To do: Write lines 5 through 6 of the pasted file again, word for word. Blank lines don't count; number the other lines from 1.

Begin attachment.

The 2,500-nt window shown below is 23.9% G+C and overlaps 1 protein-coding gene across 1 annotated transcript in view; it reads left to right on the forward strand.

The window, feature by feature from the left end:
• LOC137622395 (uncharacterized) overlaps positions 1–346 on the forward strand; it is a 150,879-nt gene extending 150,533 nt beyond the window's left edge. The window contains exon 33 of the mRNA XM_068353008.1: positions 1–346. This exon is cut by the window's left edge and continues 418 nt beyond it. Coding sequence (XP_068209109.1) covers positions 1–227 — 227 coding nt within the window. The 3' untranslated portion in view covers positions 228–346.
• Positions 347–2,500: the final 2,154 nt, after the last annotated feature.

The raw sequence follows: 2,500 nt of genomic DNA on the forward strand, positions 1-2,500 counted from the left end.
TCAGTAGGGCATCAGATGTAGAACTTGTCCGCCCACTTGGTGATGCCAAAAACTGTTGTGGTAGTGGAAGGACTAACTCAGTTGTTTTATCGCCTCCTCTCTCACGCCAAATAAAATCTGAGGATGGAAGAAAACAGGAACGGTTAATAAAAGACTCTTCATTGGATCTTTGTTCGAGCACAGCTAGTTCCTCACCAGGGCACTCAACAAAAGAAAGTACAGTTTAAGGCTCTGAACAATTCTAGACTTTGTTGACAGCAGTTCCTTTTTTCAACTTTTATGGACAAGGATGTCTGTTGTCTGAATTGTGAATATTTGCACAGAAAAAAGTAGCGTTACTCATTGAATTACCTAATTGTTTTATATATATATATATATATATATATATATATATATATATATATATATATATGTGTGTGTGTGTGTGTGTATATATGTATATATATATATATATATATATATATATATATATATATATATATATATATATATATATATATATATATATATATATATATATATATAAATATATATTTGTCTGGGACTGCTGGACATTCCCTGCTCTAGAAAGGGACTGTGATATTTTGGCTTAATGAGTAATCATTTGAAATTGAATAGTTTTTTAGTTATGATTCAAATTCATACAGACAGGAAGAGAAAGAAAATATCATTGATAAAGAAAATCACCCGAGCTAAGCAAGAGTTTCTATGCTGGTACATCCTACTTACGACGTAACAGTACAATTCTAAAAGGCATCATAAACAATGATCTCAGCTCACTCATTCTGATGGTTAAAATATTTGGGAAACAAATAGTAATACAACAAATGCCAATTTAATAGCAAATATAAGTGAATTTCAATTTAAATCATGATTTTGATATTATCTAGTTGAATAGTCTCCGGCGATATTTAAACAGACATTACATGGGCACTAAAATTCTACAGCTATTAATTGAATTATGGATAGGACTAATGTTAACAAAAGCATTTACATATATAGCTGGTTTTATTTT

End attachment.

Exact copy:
The raw sequence follows: 2,500 nt of genomic DNA on the forward strand, positions 1-2,500 counted from the left end.
TCAGTAGGGCATCAGATGTAGAACTTGTCCGCCCACTTGGTGATGCCAAAAACTGTTGTGGTAGTGGAAGGACTAACTCAGTTGTTTTATCGCCTCCTCTCTCACGCCAAATAAAATCTGAGGATGGAAGAAAACAGGAACGGTTAATAAAAGACTCTTCATTGGATCTTTGTTCGAGCACAGCTAGTTCCTCACCAGGGCACTCAACAAAAGAAAGTACAGTTTAAGGCTCTGAACAATTCTAGACTTTGTTGACAGCAGTTCCTTTTTTCAACTTTTATGGACAAGGATGTCTGTTGTCTGAATTGTGAATATTTGCACAGAAAAAAGTAGCGTTACTCATTGAATTACCTAATTGTTTTATATATATATATATATATATATATATATATATATATATATATATATATATGTGTGTGTGTGTGTGTGTATATATGTATATATATATATATATATATATATATATATATATATATATATATATATATATATATATATATATATATATATATATATATATATATAAATATATATTTGTCTGGGACTGCTGGACATTCCCTGCTCTAGAAAGGGACTGTGATATTTTGGCTTAATGAGTAATCATTTGAAATTGAATAGTTTTTTAGTTATGATTCAAATTCATACAGACAGGAAGAGAAAGAAAATATCATTGATAAAGAAAATCACCCGAGCTAAGCAAGAGTTTCTATGCTGGTACATCCTACTTACGACGTAACAGTACAATTCTAAAAGGCATCATAAACAATGATCTCAGCTCACTCATTCTGATGGTTAAAATATTTGGGAAACAAATAGTAATACAACAAATGCCAATTTAATAGCAAATATAAGTGAATTTCAATTTAAATCATGATTTTGATATTATCTAGTTGAATAGTCTCCGGCGATATTTAAACAGACATTACATGGGCACTAAAATTCTACAGCTATTAATTGAATTATGGATAGGACTAATGTTAACAAAAGCATTTACATATATAGCTGGTTTTATTTT